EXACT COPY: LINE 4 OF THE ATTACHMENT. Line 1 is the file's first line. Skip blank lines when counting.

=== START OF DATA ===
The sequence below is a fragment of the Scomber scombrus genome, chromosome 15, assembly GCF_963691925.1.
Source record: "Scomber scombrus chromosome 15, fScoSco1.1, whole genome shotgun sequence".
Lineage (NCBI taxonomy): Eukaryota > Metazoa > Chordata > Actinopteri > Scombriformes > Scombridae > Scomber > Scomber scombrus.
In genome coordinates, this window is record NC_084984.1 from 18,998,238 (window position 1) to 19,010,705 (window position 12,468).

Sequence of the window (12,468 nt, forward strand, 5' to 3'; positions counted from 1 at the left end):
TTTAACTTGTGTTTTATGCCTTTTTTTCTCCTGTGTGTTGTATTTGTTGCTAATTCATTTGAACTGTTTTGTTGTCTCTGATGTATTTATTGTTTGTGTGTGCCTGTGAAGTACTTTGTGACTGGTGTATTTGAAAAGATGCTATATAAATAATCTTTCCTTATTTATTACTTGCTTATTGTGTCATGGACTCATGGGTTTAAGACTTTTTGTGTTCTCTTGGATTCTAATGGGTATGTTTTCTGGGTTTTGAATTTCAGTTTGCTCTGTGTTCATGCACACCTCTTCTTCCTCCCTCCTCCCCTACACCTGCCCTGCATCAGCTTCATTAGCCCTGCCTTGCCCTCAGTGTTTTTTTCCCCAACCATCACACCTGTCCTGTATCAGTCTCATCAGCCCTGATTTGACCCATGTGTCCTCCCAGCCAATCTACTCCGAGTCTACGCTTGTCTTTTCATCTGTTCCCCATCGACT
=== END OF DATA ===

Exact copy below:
In genome coordinates, this window is record NC_084984.1 from 18,998,238 (window position 1) to 19,010,705 (window position 12,468).